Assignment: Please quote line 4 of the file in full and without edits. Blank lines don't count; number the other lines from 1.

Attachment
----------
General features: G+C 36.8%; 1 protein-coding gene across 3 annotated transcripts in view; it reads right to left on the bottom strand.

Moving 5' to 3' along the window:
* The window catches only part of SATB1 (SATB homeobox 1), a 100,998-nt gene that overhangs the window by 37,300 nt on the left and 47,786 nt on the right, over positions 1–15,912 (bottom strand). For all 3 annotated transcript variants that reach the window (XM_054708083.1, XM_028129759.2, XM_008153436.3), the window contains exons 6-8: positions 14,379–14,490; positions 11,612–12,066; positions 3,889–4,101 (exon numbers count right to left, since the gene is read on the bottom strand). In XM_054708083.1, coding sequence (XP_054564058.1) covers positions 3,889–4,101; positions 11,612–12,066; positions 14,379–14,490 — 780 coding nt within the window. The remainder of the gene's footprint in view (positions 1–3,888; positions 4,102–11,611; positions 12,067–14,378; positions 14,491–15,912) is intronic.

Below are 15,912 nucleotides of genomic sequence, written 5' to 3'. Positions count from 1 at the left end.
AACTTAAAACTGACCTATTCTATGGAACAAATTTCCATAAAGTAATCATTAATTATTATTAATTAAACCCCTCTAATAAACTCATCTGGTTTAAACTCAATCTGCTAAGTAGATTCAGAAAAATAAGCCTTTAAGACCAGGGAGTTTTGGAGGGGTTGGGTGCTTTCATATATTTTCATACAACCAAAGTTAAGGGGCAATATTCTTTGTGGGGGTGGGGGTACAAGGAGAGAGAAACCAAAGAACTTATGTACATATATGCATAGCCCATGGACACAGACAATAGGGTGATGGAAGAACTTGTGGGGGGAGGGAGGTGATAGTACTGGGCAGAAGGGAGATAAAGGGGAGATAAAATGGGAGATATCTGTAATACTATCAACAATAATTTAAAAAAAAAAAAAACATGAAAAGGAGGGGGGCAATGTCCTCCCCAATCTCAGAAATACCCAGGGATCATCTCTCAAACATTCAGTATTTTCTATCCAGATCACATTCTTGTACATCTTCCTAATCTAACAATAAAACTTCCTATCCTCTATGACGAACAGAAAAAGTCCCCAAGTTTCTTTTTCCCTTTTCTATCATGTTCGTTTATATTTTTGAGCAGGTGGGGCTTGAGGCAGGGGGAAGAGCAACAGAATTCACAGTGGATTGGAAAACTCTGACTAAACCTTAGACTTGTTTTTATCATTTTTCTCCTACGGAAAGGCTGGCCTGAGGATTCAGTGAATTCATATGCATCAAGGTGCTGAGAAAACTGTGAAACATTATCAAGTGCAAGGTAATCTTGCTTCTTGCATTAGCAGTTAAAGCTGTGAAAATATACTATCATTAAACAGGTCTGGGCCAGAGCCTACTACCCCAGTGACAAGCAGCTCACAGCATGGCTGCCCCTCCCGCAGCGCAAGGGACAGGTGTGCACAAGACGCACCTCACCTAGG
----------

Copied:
Below are 15,912 nucleotides of genomic sequence, written 5' to 3'. Positions count from 1 at the left end.